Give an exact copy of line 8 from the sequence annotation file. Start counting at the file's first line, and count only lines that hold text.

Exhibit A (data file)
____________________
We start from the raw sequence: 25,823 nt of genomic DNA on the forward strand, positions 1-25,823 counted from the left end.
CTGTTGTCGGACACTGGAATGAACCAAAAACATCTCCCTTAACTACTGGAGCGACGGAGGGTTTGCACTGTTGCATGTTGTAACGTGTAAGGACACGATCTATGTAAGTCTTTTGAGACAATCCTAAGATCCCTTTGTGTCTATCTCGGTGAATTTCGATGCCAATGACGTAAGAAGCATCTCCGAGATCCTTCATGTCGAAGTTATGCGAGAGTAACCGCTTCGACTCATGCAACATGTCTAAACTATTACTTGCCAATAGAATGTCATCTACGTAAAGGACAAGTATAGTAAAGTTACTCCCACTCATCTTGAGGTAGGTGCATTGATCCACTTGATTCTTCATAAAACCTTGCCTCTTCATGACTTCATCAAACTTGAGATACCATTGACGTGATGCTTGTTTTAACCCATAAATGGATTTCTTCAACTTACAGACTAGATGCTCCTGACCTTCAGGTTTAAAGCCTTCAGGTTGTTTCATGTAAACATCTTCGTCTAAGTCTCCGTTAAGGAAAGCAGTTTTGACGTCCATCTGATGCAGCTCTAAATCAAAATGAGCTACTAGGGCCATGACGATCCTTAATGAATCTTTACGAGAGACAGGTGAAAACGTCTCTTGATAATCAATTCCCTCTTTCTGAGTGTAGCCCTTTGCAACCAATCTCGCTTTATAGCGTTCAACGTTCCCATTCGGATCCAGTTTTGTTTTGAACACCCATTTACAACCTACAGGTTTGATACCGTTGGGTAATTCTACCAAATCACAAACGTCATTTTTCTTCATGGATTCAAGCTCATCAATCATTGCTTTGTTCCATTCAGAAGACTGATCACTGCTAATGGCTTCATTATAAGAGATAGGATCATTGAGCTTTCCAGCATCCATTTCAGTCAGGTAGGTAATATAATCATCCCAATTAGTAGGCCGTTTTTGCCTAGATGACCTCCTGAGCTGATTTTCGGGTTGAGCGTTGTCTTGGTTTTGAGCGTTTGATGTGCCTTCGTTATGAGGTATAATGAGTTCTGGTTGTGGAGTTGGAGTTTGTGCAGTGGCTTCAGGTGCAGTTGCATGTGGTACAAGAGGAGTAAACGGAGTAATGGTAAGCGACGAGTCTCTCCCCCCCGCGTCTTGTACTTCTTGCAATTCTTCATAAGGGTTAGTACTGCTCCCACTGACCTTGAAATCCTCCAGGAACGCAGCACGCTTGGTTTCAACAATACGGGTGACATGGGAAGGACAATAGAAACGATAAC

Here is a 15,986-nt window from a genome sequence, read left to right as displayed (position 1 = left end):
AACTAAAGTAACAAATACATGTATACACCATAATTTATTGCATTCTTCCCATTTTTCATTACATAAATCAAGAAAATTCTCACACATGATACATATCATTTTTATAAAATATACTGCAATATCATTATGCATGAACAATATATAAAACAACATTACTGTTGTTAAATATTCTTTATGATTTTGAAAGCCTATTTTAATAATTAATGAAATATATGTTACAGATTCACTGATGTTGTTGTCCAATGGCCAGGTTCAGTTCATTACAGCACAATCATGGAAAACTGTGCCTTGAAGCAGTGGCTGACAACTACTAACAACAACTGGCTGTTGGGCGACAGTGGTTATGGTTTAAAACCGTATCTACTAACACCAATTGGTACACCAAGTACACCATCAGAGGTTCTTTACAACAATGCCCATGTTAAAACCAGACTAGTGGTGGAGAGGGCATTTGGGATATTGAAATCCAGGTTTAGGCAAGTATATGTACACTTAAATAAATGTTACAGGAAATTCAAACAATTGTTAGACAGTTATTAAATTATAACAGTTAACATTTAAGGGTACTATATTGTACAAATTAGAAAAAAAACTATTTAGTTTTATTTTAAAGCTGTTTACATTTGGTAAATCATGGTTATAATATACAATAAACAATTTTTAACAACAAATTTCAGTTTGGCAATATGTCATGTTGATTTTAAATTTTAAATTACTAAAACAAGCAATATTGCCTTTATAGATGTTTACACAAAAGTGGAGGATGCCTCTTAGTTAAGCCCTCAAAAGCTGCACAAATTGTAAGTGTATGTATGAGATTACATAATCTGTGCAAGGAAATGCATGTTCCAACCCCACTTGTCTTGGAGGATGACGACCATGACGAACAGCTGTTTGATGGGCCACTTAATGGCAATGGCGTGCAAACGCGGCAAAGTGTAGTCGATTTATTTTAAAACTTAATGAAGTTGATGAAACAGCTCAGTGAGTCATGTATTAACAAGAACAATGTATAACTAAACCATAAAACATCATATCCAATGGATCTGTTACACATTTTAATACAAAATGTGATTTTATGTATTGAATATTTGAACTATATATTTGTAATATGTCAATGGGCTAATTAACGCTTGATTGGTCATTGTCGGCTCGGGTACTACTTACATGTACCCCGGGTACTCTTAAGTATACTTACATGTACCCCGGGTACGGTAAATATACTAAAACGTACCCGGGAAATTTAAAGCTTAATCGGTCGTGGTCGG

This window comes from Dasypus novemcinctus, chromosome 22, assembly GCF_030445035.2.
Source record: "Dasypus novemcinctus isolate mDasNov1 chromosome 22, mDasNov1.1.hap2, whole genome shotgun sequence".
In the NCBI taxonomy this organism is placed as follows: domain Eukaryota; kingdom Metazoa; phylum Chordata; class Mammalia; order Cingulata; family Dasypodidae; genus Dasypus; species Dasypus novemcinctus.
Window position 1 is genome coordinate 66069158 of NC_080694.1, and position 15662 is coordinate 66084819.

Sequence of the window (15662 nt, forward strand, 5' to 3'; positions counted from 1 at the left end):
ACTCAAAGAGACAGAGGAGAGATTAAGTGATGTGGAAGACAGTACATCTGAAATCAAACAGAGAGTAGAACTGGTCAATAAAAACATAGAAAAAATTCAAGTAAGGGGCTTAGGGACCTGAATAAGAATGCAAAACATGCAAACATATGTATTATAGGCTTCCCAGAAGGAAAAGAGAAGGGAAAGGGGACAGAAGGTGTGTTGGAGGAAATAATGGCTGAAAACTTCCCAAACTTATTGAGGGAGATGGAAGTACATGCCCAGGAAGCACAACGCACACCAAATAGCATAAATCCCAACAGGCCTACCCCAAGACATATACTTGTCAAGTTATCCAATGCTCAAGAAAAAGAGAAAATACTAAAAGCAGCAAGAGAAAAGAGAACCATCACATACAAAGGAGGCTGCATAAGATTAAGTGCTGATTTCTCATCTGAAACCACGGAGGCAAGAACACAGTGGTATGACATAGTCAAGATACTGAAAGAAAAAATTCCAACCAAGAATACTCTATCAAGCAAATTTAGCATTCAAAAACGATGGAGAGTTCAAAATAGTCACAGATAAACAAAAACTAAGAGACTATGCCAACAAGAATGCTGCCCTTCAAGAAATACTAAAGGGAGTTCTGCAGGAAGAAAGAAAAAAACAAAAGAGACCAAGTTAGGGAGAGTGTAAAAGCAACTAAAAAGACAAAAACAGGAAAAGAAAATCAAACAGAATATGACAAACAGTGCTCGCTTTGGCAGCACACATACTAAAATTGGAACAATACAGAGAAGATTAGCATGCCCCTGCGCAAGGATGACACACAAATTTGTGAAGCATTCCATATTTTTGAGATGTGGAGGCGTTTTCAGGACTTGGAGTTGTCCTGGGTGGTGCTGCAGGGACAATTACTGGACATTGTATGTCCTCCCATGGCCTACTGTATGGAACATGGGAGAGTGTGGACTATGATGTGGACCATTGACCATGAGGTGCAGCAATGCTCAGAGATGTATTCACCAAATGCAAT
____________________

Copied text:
Window position 1 is genome coordinate 66069158 of NC_080694.1, and position 15662 is coordinate 66084819.